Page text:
Acer Unveils World's First Liquid-Cooled 2-in-1 Laptop
Acer's latest laptop could make a splash in the PC industry. Acer's new Switch Alpha 12 is the first 2-in-1 with liquid cooling, which allows it to pack in a powerful Intel 6th Generation Core Series CPU without the need for a noisy fan. Due out in June, the $599, 12-inch detachable has a host of premium features, including a 2160 x 1440 display, a speedy 128 to 512GB SSD and USB Type-C charging.
Fanless laptops are a hot commodity these days, figuratively speaking, with a number of noise-free 2-in-1s and ultraportables hitting the market in the past year. However, to avoid active cooling, vendors have had to use Intel's low-power, but comparatively-slow Core M CPUs. The Switch 12 solves this problem by using a liquid to absorb the additional heat from its Core Series CPU.
Acer calls its cooling technology "LiquidLoop," because the coolant passes through the system in a closed pipe that absorbs the heat and uses the hot air to move, rather than requiring a pump or radiator as you'd see in a desktop.
We had a chance to spend a few moments with the Switch Alpha 12 at Acer's press event and were pleased with its colorful display and snappy keyboard. The keyboard feels a lot like the Surface Pro 4's, with great snappy feedback and a large touchpad. Just as with the Surface, the keyboad uses a small, but powerful magnet to attach to the slate. There's also a stylus, which is about the size of a large ballpoint pen and felt a bit heavy in our hands.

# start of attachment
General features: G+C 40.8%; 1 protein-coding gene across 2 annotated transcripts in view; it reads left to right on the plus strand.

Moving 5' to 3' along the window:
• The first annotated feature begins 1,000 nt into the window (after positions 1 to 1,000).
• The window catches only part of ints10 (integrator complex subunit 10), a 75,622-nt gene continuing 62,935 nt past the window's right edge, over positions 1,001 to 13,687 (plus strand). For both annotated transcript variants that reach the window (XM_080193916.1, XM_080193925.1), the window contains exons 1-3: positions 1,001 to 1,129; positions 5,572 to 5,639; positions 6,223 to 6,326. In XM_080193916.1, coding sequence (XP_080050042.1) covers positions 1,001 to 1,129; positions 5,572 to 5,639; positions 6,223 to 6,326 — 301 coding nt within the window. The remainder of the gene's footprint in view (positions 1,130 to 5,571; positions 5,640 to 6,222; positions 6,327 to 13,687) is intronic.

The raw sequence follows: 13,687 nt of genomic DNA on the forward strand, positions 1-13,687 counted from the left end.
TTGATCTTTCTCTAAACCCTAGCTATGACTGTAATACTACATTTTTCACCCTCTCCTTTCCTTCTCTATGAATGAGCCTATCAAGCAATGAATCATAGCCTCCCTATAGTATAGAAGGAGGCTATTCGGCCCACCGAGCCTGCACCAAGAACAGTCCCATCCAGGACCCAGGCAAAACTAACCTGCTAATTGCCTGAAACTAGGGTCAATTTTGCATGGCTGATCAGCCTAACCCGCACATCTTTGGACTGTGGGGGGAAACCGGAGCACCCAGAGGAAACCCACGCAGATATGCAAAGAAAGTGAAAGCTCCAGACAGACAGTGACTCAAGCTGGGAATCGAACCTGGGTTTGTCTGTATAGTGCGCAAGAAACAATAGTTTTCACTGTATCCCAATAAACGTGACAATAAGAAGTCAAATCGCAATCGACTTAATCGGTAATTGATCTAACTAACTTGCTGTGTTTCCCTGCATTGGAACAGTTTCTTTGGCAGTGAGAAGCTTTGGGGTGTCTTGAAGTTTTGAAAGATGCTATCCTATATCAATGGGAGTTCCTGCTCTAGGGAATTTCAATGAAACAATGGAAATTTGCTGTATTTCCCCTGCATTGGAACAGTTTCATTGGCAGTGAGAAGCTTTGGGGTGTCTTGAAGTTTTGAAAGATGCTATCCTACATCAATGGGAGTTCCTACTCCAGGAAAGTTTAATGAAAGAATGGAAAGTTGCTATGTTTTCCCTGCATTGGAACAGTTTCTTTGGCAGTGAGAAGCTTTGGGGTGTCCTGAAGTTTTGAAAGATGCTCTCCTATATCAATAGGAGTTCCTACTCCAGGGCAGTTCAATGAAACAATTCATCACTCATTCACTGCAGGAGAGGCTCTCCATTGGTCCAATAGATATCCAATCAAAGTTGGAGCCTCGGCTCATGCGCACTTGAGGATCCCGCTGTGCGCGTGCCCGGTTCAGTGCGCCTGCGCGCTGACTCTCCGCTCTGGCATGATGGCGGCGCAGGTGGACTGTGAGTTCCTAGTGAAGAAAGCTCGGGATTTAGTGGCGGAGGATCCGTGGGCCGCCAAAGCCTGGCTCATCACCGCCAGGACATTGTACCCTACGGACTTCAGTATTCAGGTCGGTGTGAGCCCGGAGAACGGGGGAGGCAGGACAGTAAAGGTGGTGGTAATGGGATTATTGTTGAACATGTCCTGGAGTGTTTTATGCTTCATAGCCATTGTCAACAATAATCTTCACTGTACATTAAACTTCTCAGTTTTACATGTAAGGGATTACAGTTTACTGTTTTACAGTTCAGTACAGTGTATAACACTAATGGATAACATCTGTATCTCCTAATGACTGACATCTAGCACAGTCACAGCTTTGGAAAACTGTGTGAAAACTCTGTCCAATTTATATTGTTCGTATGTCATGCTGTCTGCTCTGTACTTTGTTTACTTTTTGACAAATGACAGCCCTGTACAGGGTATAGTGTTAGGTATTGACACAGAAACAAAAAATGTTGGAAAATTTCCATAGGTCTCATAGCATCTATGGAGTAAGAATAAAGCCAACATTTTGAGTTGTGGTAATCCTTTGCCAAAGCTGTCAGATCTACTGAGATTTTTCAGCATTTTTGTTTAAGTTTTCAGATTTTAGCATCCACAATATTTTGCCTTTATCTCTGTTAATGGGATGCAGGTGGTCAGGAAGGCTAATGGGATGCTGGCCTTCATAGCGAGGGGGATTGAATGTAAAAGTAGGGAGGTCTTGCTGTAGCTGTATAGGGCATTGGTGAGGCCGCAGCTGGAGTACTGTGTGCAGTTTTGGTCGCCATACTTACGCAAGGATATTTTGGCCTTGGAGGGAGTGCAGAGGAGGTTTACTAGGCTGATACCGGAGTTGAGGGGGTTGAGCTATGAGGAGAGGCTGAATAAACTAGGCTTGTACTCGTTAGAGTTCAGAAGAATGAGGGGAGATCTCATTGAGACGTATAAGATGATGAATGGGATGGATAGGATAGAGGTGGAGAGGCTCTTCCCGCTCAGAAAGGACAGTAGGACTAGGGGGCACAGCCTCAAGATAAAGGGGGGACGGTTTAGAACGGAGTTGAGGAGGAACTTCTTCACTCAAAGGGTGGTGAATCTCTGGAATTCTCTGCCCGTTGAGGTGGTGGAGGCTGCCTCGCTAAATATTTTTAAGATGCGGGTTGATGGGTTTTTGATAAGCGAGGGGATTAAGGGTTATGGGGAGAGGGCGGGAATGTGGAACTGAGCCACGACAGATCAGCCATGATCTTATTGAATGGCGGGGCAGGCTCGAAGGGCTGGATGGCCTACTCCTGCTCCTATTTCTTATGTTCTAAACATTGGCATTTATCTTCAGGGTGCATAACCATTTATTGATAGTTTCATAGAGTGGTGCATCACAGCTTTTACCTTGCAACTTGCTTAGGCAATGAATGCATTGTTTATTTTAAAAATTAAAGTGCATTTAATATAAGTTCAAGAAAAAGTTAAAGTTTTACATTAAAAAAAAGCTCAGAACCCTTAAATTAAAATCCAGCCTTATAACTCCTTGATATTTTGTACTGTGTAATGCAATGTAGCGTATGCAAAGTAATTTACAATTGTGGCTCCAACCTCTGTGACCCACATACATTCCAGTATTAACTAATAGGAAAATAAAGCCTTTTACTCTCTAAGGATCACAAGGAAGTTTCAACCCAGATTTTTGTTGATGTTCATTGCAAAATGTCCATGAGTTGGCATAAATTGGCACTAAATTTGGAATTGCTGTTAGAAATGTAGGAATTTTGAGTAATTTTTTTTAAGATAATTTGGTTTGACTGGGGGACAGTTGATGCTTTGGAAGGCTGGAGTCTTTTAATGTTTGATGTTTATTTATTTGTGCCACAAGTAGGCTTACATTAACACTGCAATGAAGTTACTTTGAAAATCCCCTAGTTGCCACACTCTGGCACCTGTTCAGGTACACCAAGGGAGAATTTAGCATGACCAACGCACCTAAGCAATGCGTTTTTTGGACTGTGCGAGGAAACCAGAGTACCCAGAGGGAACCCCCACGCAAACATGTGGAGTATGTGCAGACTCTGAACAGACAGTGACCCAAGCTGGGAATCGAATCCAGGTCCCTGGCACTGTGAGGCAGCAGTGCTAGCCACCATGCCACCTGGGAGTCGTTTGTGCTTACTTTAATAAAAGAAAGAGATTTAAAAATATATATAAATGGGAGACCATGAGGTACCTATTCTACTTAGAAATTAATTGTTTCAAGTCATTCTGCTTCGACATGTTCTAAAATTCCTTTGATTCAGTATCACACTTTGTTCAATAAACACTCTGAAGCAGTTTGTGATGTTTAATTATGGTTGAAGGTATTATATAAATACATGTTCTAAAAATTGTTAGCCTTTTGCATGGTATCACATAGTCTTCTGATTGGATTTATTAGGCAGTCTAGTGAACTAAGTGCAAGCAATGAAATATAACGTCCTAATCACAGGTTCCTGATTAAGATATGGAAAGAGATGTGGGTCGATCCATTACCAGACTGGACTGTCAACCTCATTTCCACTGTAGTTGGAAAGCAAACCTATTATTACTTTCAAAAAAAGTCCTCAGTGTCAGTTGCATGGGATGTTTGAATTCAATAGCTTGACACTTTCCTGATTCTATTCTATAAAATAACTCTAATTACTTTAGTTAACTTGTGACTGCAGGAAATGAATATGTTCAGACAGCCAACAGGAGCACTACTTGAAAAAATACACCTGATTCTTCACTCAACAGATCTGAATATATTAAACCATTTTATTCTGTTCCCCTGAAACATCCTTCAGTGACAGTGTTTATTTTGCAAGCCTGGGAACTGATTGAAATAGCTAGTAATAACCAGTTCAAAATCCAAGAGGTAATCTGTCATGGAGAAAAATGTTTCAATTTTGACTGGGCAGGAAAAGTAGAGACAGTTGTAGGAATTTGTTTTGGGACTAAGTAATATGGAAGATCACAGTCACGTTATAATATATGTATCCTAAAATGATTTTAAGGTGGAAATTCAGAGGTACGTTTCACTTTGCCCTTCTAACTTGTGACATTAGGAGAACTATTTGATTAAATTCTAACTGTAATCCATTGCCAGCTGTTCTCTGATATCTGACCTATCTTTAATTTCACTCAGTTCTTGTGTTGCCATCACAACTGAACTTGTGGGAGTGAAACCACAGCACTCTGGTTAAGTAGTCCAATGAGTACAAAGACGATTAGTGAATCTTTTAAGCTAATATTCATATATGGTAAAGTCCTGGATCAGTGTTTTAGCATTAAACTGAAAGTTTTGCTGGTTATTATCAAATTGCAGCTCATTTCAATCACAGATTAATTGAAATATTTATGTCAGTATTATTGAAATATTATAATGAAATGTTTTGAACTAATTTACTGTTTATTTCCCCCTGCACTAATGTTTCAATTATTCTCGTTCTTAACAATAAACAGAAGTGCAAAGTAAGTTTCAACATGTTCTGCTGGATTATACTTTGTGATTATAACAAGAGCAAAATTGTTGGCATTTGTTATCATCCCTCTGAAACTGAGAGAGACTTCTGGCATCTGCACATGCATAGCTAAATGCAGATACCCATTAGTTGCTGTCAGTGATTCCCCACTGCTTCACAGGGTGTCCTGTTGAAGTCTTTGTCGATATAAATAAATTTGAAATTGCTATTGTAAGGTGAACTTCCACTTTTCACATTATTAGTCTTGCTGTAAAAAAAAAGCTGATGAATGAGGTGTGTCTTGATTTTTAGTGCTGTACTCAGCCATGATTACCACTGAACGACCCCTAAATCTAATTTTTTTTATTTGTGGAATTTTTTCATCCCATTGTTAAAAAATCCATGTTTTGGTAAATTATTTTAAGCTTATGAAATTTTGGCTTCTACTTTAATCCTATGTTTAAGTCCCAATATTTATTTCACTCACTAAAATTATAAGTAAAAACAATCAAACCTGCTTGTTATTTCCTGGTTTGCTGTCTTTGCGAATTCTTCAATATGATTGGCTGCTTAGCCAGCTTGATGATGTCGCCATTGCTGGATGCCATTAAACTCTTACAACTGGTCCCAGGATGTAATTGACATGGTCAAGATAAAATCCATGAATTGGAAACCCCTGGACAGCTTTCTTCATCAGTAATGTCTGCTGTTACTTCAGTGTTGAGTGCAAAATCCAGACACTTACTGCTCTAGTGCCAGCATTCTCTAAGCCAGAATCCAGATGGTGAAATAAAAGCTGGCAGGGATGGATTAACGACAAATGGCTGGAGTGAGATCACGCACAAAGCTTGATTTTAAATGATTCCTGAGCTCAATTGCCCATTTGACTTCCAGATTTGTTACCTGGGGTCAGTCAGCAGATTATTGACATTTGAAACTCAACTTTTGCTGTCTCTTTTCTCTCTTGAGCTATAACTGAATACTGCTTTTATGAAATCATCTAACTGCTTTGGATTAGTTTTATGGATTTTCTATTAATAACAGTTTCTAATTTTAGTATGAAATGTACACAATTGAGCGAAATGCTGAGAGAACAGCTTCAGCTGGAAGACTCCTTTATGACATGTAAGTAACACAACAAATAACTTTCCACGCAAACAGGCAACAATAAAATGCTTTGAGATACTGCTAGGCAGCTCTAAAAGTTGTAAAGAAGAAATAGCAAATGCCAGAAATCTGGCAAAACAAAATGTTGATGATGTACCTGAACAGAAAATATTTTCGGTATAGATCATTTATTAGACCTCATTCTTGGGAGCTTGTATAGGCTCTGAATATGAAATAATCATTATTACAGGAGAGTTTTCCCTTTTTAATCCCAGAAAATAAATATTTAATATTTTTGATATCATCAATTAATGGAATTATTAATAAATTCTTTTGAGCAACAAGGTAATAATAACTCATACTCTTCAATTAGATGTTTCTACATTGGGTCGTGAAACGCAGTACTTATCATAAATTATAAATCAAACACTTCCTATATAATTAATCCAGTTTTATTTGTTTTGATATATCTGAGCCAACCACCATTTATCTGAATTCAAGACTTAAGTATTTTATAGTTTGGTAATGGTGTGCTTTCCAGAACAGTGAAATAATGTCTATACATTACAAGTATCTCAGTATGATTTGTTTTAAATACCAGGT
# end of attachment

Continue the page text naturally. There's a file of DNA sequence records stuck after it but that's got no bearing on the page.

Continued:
The Switch Alpha 12 uses a thin, switch-like kickstand that looks a lot like the one on the HP Spectre X2, but not like the thick ones on the Microsoft Surface Pro 4 and Lenovo Miix 700. In our brief time with the laptop, we were able to bend the lever back into several positions, one of which was close to flat and another of which was closer to 90 degrees.
Unfortunately, at 1.98 pounds for the slate alone and 2.76-pounds with its keyboard, Acer's 2-in-1 feels bulky in comparison to the 1.73-pound Surface Pro 4 (2.37 with the keyboard). On the bright side, the Switch Alpha uses USB Type-C for both charging and data, but also has a USB 3.0 port for connecting to most of today's peripherals.
Though we didn't get to watch any videos on it, the 2160 x 1440 IPS display appeared vibrant and viewing angles were strong. The system felt responsive as we navigated around the desktop, but we'll need to run real benchmark tests on Switch Alpha 12 to see if the LiquidLoop cooling and Core Series processor provide really strong performance.
The concept of liquid cooling may be new to lightweight laptops, but high-end desktop PCs have used liquid-filled pipes for years. Last fall, Asus unveiled the 17-inch, GX700 gaming laptop, which attaches to a liquid-cooling dock. However, the Switch Alpha 12 is the first mainstream laptop to employ the technology.
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